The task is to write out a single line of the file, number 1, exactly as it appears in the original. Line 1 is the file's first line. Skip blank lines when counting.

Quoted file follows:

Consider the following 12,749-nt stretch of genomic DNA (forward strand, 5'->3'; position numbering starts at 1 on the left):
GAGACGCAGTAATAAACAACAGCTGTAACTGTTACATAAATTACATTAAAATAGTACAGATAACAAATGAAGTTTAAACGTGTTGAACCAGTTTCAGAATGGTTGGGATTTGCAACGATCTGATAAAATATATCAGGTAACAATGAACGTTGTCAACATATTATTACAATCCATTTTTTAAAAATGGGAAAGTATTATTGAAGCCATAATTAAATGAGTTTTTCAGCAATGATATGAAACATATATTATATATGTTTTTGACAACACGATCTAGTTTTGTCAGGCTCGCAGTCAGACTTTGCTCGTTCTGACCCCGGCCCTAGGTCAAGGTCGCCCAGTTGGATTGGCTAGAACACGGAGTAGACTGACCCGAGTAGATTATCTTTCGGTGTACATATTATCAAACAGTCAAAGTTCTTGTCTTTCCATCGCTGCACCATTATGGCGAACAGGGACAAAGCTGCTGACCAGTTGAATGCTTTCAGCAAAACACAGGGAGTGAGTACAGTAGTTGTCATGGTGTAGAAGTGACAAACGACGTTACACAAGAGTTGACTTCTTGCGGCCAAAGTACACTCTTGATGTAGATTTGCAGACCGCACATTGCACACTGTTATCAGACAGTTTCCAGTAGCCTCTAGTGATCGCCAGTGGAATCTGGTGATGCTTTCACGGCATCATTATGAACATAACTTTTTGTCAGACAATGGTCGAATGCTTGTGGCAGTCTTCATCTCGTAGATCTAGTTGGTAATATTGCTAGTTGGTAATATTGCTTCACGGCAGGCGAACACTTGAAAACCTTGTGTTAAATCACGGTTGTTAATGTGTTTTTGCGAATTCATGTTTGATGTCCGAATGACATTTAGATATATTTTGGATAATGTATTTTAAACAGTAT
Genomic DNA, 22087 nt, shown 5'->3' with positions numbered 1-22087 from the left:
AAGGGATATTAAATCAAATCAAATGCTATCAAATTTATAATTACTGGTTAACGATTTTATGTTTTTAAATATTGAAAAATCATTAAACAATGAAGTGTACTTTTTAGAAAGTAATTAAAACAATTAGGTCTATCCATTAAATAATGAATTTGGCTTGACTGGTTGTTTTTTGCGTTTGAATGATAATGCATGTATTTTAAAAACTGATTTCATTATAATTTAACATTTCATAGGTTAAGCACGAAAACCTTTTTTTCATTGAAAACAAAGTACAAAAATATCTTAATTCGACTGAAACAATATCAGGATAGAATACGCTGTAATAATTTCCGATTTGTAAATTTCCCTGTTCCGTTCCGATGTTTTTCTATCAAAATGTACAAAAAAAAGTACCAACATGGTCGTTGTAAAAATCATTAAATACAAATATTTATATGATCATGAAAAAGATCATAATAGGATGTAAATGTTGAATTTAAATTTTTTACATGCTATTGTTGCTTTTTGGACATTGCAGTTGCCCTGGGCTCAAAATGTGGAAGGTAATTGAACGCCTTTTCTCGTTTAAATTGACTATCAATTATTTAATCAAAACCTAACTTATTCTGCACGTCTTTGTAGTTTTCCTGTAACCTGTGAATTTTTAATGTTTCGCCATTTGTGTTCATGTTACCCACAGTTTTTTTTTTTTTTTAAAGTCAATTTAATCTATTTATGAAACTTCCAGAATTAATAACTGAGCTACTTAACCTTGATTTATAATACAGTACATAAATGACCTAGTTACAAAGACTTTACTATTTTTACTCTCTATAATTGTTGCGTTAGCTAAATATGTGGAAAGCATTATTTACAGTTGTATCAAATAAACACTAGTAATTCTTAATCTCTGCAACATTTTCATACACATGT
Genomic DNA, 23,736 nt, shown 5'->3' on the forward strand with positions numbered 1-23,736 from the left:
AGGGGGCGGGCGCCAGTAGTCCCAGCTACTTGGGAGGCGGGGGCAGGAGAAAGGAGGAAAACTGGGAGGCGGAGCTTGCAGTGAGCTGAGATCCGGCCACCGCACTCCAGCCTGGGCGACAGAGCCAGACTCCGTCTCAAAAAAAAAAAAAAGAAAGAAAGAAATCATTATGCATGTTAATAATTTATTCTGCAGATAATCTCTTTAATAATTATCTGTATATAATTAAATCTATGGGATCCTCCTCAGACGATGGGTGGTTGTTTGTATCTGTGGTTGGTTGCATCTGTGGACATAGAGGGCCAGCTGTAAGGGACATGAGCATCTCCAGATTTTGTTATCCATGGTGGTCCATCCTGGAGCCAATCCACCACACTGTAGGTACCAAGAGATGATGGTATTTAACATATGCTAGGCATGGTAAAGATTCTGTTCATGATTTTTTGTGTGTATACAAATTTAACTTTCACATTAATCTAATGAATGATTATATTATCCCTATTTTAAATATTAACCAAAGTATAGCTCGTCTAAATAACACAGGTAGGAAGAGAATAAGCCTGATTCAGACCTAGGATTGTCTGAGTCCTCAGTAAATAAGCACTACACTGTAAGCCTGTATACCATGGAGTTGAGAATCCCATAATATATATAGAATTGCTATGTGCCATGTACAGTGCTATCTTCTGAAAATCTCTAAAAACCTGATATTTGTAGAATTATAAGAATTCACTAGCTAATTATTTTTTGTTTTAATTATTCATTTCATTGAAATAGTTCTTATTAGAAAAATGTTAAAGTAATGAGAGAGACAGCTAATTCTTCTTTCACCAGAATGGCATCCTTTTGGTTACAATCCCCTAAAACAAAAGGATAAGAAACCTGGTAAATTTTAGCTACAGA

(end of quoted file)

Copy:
Consider the following 12,749-nt stretch of genomic DNA (forward strand, 5'->3'; position numbering starts at 1 on the left):